Publishing Quest games (inc. size limitations)

To get your game playable on the Text Adventurers web site, you need to publish it.

Note that once you have published it, your game will go into a queue for moderation. Games may be assigned to “sandbox” if they are very basic, or to “adult” if they include explicit sex, etc., otherwise they will be assigned to the appropriate category, and will appear on the web site.

Moderation can take a few days; please be patient.

Publish On-line

In the on-line editor, click the Publish button at the top right, then just follow the instructions. If you later update your game, you can click Publish update, and it will be updated.

Publish Off-line

This is a little more complicated, but not much. In the editor, go to Tools - Publish, give it a name (the same as your main file by default, but with a .quest extension), and click okay. Quest will produce a file in a subfolder of your main game called “Output”.

On the Text Adventurers web site, click on Create at the top, then Upload game below that. Then follow the instructions.

The Publish Process

What gets included in the .quest file, when you do Tools - Publish? Broadly two things.

Firstly the game code. This is all the code from all the libraries, including the built-in libraries, from whatever folders on your PC, assembled into one big file. This means that if, in a few years, Quest’s built-in libraries get radically updated, your game will not be affected.

Secondly, any supporting files. This is any file Quest can find in your game folder with a certain name format, whether they are used in your game or not. Images and sounds that are not in this folder will not be included, images and sounds that are in it, but not used will be included. Note that when you select images and sounds through the Quest GUI, it will copy the file into the game folder, so in theory all these files should already be there.

Quest grabs any file with a name that matches one of these formats


However, you can modify that by changing game.publishfileextensions; despite the name, it is not restricted to file extensions. If you have a text file you want included, but other you do not, you could set it like this:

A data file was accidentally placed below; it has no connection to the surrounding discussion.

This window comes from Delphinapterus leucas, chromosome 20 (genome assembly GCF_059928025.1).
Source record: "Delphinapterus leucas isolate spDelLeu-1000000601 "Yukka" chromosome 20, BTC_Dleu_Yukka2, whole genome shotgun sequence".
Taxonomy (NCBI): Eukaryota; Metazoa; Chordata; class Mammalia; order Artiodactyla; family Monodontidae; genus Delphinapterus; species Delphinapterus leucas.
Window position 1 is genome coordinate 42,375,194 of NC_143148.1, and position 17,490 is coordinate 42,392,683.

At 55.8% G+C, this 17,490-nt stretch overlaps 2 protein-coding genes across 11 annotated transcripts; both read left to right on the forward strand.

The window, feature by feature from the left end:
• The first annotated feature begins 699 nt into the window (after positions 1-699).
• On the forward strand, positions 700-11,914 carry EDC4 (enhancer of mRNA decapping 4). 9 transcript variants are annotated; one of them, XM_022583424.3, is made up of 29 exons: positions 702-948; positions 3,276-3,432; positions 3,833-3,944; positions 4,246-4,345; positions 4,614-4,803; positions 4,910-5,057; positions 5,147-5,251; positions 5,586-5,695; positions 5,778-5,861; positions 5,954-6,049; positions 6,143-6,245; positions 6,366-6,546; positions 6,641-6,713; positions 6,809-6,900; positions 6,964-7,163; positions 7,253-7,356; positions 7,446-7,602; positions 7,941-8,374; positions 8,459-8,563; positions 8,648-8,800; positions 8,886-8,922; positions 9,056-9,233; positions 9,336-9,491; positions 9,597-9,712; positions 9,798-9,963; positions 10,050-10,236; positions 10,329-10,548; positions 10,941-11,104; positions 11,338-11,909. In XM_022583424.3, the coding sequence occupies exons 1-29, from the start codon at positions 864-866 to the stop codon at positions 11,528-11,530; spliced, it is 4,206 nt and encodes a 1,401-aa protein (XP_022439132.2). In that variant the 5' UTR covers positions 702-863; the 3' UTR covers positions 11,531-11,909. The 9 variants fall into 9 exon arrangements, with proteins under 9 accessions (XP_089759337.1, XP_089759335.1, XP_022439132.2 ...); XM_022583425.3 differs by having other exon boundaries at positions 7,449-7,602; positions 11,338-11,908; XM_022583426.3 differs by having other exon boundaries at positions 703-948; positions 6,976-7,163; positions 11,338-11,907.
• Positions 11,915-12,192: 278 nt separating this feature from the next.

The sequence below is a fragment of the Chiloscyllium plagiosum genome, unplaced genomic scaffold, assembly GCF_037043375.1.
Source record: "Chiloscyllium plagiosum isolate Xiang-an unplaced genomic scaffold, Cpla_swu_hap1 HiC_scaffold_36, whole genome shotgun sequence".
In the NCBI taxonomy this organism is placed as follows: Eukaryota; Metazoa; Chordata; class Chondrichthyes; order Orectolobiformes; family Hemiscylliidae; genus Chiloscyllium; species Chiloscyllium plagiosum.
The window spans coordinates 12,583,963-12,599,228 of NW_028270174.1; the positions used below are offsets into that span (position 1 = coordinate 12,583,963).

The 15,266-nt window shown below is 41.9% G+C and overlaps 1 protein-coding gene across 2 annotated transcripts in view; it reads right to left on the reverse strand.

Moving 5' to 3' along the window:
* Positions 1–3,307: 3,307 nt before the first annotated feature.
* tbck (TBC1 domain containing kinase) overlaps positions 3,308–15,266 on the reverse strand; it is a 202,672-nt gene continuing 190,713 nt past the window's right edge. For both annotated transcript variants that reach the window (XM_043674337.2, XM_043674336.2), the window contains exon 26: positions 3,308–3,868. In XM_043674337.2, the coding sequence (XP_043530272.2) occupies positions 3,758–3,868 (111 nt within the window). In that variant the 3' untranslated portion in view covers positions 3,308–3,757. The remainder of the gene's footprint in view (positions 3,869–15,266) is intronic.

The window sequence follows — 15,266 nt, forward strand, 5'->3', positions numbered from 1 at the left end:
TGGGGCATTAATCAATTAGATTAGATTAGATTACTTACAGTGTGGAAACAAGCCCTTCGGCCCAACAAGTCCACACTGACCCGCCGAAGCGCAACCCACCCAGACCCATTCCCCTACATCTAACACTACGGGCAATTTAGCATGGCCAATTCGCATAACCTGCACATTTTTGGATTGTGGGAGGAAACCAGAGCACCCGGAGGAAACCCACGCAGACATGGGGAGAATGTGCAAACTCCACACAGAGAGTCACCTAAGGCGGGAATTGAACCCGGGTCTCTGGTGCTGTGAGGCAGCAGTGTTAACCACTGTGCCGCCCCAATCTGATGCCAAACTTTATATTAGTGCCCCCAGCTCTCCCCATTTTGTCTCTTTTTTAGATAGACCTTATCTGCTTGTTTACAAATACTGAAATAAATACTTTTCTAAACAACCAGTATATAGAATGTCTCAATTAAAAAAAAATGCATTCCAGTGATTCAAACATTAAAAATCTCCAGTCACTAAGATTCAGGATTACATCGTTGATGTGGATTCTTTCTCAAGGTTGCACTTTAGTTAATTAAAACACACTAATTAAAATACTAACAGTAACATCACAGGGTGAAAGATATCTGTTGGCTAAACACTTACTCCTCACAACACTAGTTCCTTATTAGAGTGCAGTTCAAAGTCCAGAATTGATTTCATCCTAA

The single code file plus all the supporting files are then compressed in a single archive file.

Size Limitations

The Quest off-line editor has no limits, though eventually your computer will grind to a halt. Given the capabilities of modern computers that is really not going to happen.

The Text Adventurers web site, however, has a 20 Mb upload limit. This is the size of the published .quest file, and if your game is larger than that, the editor will give you a warning when you do Tools - Publish. In terms of game, that is a huge amount, and you will be doing well to build a game that is even 1 Mb. However, images, videos and sounds can seriously inflate the file size.

I would guess the on-line editor is also limited to 20 Mb.

If you do find your game in over 20 Mb:


Beta-testing is getting other people to play your game so bugs and typos can be identified and corrected before release to the public. If you do not know anyone who can do this for you, it is worth asking on the forum.

You can upload a game to Text Adventures in the normal way for beta-testing, but keep its visibility to private. If working on-line, there is a “Publish Update” button in your list of games, allowing you to publish updates during the testing process. If working off-line, there is an “Upload a new file” link on the Edit page.

One thing you _must_check is saving the game. For some reason when you save, Quest does a particularly thorough check of the game code, and the save will fail if it finds an error (on-line it will not tell you it has failed, by the way, it will just not do anything). Do not release your game until it will successfully save.

You should also ensure the UI looks the same when you load a saved game.

When it is ready for release, go to “View/Edit Game Listing”, and change the visibility to public. Remember to thank your beta-testers.

Spell checking

For once, the on-line editor wins when it comes to spell-checking, as long as you use a browser that supports it.

If off-line, one technique is to open the source code in a text editor that has a spell-checker, such as Notepad++ (which can be downloaded for free). The source code can look intimidating, and you need to be careful only to correct text that will be seen, not code or XML. With Notepad++ you can set the language to XML, which will help.

Before doing this, it is best to quit Quest altogether, and then create a back-up of your file.